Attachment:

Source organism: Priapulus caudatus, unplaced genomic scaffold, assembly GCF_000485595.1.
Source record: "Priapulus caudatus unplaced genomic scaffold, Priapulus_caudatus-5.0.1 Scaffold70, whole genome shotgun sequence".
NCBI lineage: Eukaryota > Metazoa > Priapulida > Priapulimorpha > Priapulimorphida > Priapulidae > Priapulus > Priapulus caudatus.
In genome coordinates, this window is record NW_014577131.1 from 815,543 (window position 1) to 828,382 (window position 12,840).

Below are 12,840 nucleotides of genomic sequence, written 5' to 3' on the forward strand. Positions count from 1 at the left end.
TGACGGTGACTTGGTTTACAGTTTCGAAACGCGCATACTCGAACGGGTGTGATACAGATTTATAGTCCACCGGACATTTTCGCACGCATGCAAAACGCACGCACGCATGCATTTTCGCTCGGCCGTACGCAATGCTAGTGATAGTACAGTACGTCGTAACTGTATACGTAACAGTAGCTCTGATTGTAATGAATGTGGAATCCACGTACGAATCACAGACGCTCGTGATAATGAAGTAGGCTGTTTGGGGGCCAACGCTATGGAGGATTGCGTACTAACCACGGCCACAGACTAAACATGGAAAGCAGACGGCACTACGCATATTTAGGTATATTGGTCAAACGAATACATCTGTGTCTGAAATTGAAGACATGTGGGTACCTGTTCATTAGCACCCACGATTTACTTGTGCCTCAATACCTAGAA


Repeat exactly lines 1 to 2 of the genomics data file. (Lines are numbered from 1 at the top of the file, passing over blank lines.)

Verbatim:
Source organism: Priapulus caudatus, unplaced genomic scaffold, assembly GCF_000485595.1.
Source record: "Priapulus caudatus unplaced genomic scaffold, Priapulus_caudatus-5.0.1 Scaffold70, whole genome shotgun sequence".